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Posted at 6:00 AM ET, 07/28/2008

The Morning Line: Cartoonists -- No Vacation for You!

By Michael Cavna

Non Sequitur: Old news is good news if you're a cartoonist needing a little time off. (Universal Press Syndicate)

Baldo: Cutlery aside, running your reprints can cut both ways. (Universal Press Syndicate)
. The writers of "Non Sequitur," "Baldo" and Comic Riffs are all, technically, on vacation today. But notice how only one of us is still writing. That's because cartoonists now commonly invoke the Power of the Reprint.

Vacations, like sabbaticals, have long been a heated topic in cartooning circles. Readers and client newspapers must be served daily, of course, so creators make individual choices about how -- or even whether -- to take an extended vacation. For most, there are only a few options:

1. Draw Double-Time. Some cartoonists work sufficiently ahead, motivated either by an endless supply of fresh ideas or the fear of losing a single client should they resort to reprints.
The upside: A feature's readers get an uninterrupted flow of new material. The vacation is imperceptible.
The downside: The caffeine drip it can require to pull several all-nighters at the drafting board.

2. Recruit a Guest Artist. This week, "Bizarro" by Dan Piraro is being guest-cartooned by "Sally Forth" artist and King syndicate-mate Francesco Marciuliano (so reports Editor&Publisher, citing Comics Curmudgeon). The guest artist -- at least as an announced matter -- has increased as a go-to option, especially among Colleagues of Mutual Respect.
The upside: You leave your baby in trusted hands -- and perhaps increase the exposure of a fellow cartoonist.
The potential downsides: Your eager surrogate shines so brilliantly in your space that your return is viewed as a creative comedown. More likely: The "experiment" rankles a few readers or editors upset that the Real Cartoonist is away.

3. Open the Vault o' Reprints. The option to go into reruns seems increasingly common -- and in turn, readers and editors grow in their acceptance of this practice.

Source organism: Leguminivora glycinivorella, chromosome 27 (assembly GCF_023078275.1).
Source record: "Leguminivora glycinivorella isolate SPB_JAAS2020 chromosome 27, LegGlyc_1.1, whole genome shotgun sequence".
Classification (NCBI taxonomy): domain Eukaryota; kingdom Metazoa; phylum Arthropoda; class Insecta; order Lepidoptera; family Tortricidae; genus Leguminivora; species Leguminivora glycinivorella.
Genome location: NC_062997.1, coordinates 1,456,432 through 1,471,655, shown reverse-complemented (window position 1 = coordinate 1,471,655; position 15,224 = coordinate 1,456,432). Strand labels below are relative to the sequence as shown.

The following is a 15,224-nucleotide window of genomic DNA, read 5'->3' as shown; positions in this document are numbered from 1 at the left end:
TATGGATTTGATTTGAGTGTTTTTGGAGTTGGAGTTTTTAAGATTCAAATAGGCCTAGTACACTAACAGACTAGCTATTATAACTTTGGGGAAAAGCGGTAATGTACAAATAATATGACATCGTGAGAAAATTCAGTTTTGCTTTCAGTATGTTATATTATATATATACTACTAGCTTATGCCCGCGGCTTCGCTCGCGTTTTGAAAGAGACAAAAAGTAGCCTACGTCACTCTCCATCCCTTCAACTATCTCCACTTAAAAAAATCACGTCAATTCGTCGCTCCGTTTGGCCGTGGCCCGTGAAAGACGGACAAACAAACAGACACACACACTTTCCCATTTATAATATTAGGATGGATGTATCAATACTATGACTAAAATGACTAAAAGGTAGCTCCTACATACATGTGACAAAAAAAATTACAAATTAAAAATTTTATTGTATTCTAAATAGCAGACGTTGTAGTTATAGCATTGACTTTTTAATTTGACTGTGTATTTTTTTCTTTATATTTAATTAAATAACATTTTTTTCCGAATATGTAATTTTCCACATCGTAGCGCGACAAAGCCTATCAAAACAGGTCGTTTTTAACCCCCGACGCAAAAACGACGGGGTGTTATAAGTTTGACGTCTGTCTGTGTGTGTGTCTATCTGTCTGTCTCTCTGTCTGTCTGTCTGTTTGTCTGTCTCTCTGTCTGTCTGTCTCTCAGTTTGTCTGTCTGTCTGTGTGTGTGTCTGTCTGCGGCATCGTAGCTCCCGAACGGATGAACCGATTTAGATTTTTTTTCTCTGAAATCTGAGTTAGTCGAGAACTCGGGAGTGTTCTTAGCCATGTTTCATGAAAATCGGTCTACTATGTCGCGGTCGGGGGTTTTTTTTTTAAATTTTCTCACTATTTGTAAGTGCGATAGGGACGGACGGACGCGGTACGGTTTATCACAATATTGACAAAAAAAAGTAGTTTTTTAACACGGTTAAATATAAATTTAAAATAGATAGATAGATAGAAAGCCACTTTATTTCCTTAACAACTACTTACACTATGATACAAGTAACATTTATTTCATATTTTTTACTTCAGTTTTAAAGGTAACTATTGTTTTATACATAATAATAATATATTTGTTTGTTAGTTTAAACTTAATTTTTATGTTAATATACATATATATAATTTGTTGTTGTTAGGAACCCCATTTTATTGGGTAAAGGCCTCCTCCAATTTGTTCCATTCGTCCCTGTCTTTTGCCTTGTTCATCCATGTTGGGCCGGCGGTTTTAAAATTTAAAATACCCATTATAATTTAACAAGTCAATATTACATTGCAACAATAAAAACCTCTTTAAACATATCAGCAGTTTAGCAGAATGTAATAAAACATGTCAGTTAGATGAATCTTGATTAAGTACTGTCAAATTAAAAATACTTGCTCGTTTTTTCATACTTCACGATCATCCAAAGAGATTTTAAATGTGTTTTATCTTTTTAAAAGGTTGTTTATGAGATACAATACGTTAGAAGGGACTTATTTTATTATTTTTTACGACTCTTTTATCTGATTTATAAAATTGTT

The upside: As with TV reruns, your readers enjoy a period of nostalgia.
The downside: As with TV reruns, your readers decide to quickly flip the channel and develop a new viewing habit.

4. Take a few extra weeks off and call it a "hiatus." If your strip is not a "Doonesbury"-esque fixture, this option can induce sweaty palms (which isn't usually conducive to quality cartooning -- severe pen slippage is not pretty.)
One upside: This option gives editors a chance to test other strips -- in a tight business in which every opening is highly competitive.
The downside: When's the last time you tried returning to work after a blissfully relaxing 12-week vacay?

And then there's always another option in a wired world: Whether you're heading to Botswana or Boca, pack up your art materials and make it a working vacation. Why, you haven't lived until you and your sweetie missed the seafood brunch buffet because you needed till noon to nail a gag.

So what do you think -- are you a fan of reprints or guest artists, or do cartoonists owe readers unceasingly new material?

LATER TODAY: A cartoon twist on presidential politics.

By Michael Cavna  | July 28, 2008; 6:00 AM ET
Categories:  The Morning Line  
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The double-time option is what I grew up seeing Charles Schulz do with "Peanuts," in an example of the old school American work ethic. The REAL downside is that it took terminal cancer to get Schulz to stop doing the strip all together. "Peanuts" became a literal fulfillment of his description of drawing a comic strip as "having a theme paper hanging over your head every day for the rest of your life."

Posted by: Daniel J. Drazen | July 28, 2008 7:03 AM | Report abuse

New material, of course.

That said, the cartoonists can do what works for them. My customers would like me available 24x7, but I'm gonna do what works for me.

BTW, I'm in awe of the guys who can get up every day and publish something new. I'd have big "TUNE IN TOMORROW" banners in place of a cartoon at least three days a week.

OK, six days a week.

Posted by: f2 | July 28, 2008 7:09 AM | Report abuse

I do prefer new material, especially when there are developed characters and story lines being carried along. It must be tough to re-run strips that are extremely topical or political because today's material may not be relevant for re-running in the future. Topical comics reduce the artist's cache of re-runnable strips and, hey, must limit their vacation time (wouldn't want to be re-running the same stuff every time they took time off).

However, cartoons like "The Far Side" always worked pretty well when in re-runs because they were all one panel gags. Whenever Larson went on an extended sabbatical, it was like re-reading his greatest hits in the paper. Man, I miss that guy. "The Far Side" would work in neverending re-runs and is a candidate for daily syndication if I've ever read one (and I'm looking at you, "Classic Peanuts").

Posted by: erin | July 28, 2008 8:35 AM | Report abuse

When you mention strips in your blog (e.g., Bizarro) please do us all a favor and link to them as well.

Posted by: alan | July 28, 2008 10:35 AM | Report abuse

Francesco Marciuliano is not the Sally Forth artist, he is the writer. Craig MacIntosh is the artist.

Posted by: julia | July 28, 2008 10:44 AM | Report abuse

Semantics, maybe, but I have always thought of comics as having been "drawn", not written. I believe that the dialog lettering is often done by a separate hand. Not sure what to call that. Amanuensis?

Posted by: MSchafer | July 28, 2008 11:05 AM | Report abuse

"Tune in tomorrow [for something new]" banners? I didn't realize that the Spiderman strip has been on vacation all this time.

Posted by: Ollabelle | July 28, 2008 1:28 PM | Report abuse

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